London was the fountainhead of international statistics. When the fourth international statistical congress was held in London in 1860, there was no one better suited to opening the proceedings than Prince Albert. In 1859, on behalf of the statistics community Adolphe Quetelet invited the Prince to attend the forthcoming congress. Albert began by focusing on the congress's public and national character, which was entirely consistent with the high intensity of political life in Britain where every important issue was debated in the public arena. Quetelet was the first to address the congress after all the national and colonial reports had been presented in the plenary sessions. In addition to Quetelet's sixth section on the nature and methods of statistics, there were five other sections on civil and criminal statistics; health; agriculture, mining, textiles and railways; economic statistics; and the census and related population statistics.
Berlin underwent a period of prodigious growth in the mid-nineteenth century. If there had ever been a moment in the history of the international statistical congress when it could be elevated to a higher plane, then it was 1863, in Berlin. Ernst Engel, the director of the Prussian statistical bureau, was intent on making the Berlin congress a resounding success. Baden was one of the states that took some interest in the resolutions adopted by the international statistical congress. The Baden government was closely involved in the initiatives introduced at the congresses in Vienna in 1857 and Berlin in 1863 with respect to a common system of statistics in Germany. Of all the major themes that would be addressed at the congress, the most innovative theme was the role of statistics in mutual assistance and insurance. Mutual assistance was, in Engel's view, a step towards economic autonomy and independence.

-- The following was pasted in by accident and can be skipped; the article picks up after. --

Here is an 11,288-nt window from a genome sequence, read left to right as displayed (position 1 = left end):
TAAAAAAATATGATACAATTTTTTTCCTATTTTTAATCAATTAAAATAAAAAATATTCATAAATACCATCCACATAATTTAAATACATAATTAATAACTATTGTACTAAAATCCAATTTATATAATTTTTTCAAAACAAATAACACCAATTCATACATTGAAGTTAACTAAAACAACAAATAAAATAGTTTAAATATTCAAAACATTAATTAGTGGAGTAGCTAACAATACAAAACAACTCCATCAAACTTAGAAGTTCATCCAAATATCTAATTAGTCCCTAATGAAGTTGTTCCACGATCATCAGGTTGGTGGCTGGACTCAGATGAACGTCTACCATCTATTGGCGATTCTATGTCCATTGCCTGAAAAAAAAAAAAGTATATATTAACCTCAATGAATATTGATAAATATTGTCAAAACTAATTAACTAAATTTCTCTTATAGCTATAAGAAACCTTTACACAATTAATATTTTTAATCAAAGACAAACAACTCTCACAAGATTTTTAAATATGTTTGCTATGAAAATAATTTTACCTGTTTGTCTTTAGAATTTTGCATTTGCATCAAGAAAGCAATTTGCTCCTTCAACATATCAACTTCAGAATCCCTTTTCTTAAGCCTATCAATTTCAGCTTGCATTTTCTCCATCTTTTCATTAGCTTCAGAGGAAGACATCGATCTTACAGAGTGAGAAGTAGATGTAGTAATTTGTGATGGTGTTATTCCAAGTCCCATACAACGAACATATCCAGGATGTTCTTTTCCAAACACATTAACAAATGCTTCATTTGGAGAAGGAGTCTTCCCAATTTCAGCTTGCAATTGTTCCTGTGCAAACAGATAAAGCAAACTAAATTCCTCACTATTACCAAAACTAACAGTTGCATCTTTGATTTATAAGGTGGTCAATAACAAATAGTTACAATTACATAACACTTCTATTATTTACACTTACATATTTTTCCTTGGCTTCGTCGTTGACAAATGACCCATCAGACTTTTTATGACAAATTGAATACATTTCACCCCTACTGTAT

When Florence hosted the sixth international statistical congress in the autumn of 1867, the city had been the capital of the newly united Italy for just three years. There were to be eight sections of the Florence congress: theory and technology of statistics, topography, agricultural statistics, municipal statistics, monetary statistics, moral and judicial statistics, military statistics and education. The Florentine congress was an opportunity for the liberal elite of the new Italian nation to present themselves to the rest of Europe, and to one another. There was but one outcome to be expected from the study of those historical accounts: a national statistics that would lay the foundation for liberal reform policies. The European ambitions of some of the Italian delegates were a relic of early liberal nationalism but were out of touch with the realism that began to dictate international relations after 1860.